Generic Array Creation

Arrays of generic types are often hard to create and handle. I’ll show you how to create an array of a class with a generic parameter.

The Generic Type

First we need some class that has a generic type parameter:

public class Generic<T> {
  final T foo;
 
  public Generic(T foo) { this.foo = foo; }
 
  @Override
  public String toString() {
    return String.valueOf(foo);
  }
}

Instances of Generic

Then we need some instances that we can put into an Array:

final Generic<String> hello = new Generic<>("Hello");
final Generic<String> world = new Generic<>("World");

Creation of the Arrays

<?> instead of <String>:

That’s easy, but we won’t know the type. You can also remove <?> and just use the raw type.

Generic<?>[] a = { hello, world };

Raw and unchecked

You can cast a raw array, but this is an unchecked cast.

@SuppressWarnings("unchecked")
Generic<String>[] a = new Generic[] { hello, world };

Arrays.copyOf(…)

Creates a copy, length must be specified, unchecked.

@SuppressWarnings("unchecked")
Generic<String>[] a = Arrays.copyOf(new Object[] { hello, world }, 2, Generic[].class);

Array.newInstance(…)

Can’t be initialized by a list, length must be specified, unchecked.

@SuppressWarnings("unchecked")
Generic<String>[] a = (Generic<String>[]) Array.newInstance(Generic.class, 2);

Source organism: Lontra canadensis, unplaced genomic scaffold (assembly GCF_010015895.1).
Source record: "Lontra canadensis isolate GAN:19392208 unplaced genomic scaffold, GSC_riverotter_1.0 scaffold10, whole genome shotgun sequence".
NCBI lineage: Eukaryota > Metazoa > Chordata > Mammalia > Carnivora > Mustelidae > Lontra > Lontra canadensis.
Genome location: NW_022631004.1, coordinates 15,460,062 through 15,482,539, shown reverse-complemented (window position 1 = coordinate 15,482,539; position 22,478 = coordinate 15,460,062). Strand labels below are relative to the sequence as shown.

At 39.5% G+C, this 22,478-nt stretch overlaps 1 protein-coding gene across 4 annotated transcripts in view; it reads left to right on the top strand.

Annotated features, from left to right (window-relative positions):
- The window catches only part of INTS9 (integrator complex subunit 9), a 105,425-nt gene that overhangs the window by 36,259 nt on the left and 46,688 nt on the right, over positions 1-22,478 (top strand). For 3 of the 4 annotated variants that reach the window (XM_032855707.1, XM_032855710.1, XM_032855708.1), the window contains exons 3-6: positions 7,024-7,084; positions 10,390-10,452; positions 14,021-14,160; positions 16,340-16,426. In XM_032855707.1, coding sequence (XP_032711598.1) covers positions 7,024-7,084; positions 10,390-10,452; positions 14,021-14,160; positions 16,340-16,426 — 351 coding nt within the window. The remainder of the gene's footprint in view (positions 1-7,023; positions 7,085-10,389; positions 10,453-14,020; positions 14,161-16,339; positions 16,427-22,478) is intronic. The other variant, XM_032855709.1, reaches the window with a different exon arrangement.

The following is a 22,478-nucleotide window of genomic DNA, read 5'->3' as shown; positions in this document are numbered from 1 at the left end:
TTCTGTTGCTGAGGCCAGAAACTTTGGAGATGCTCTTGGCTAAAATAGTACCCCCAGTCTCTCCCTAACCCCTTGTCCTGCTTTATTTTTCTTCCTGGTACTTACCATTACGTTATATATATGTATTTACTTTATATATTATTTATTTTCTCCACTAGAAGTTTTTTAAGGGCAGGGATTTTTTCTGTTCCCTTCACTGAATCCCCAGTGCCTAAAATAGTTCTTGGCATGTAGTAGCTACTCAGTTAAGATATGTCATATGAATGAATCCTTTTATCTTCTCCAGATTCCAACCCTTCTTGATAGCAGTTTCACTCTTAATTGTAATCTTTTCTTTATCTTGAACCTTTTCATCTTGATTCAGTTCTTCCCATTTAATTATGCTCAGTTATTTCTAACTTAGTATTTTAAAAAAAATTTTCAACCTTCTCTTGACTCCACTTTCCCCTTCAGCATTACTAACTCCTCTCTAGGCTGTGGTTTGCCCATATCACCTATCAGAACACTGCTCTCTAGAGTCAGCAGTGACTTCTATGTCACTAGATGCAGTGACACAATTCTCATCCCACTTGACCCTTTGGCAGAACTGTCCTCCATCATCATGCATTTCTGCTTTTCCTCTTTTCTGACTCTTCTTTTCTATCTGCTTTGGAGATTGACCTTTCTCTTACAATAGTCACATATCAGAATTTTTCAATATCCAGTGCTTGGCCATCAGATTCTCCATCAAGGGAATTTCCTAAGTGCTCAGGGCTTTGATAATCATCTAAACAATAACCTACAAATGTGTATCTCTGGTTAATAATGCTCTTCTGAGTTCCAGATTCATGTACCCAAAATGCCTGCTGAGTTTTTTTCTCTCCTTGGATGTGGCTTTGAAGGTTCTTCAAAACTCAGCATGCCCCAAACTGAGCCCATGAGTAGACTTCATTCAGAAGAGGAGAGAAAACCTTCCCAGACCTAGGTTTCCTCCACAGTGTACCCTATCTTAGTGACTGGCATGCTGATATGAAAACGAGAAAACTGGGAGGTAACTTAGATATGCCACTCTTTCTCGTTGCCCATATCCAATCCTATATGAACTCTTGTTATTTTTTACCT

a[0] = hello;
a[1] = world;

Arrays.asList(…).toArray()

Allocates a new array, unchecked. According to the API documentation you can’t be sure that the returned array is of type Generic[], it could be an Object[].

@SuppressWarnings("unchecked")
Generic<String>[] a = (Generic[]) Arrays.asList(hello, world).toArray();

Arrays.asList(…).toArray(new Generic[#])

You must give the size or it will create another array.

// Uses given array:
Generic<String>[] a = Arrays.asList(hello, world).toArray(new Generic[2]);    // Creates an new array of size 2:
Generic<String>[] a = Arrays.asList(hello, world).toArray(new Generic[0]);

asArray(…)

Method must be defined an called.

// This is inside some class called "SomeClass"  
/** @see Arrays#asList(Object...) */  
@SafeVarargs  
static <T> T[] asArray(T... elements) { return elements; }
// Type defined by parameters and by type of variable (implicit):
Generic<String>[] a = SomeClass.asArray(hello, world);
// With explicit type declaration:
Generic<String>[] a2 = SomeClass.<Generic<String>>asArray(hello, world);

Arrays.asList(…)

This is not an Array, but Collection are in many cases much better than Arrays. And it is actually backed by an array, so performance is nearly as good. I just put this here because this really is the best way to do it.

List<Generic<String>> a = Arrays.asList(hello, world);

Why unchecked is a Problem

Due to Type Erasure you will have a hard time debugging your code if anything goes wrong. Note that "Hello" is a String but "World" is a StringBuilder.

final Generic<CharSequence> hello = new Generic<>("Hello");
final Generic<CharSequence> world = new Generic<>(new StringBuilder("World"));
 
@SuppressWarnings("unchecked")
Generic<String>[] a = new Generic[] { hello, world };
System.out.println(Arrays.toString(a)); // This is ok.
Generic<String> a1 = a[1]; // Still ok.
System.out.println(a1); // Even this works.
System.out.println(a1.foo.toUpperCase()); // ClassCastException!!

PS: Type safe arrays

In Java an array isn’t really type safe. For some reason FindBugs and CheckStyle both have no check for that (or I just couldn’t find it). I wrote a feature request which explains the problem:
FindBugs – Feature Request: Type Safe Arrays

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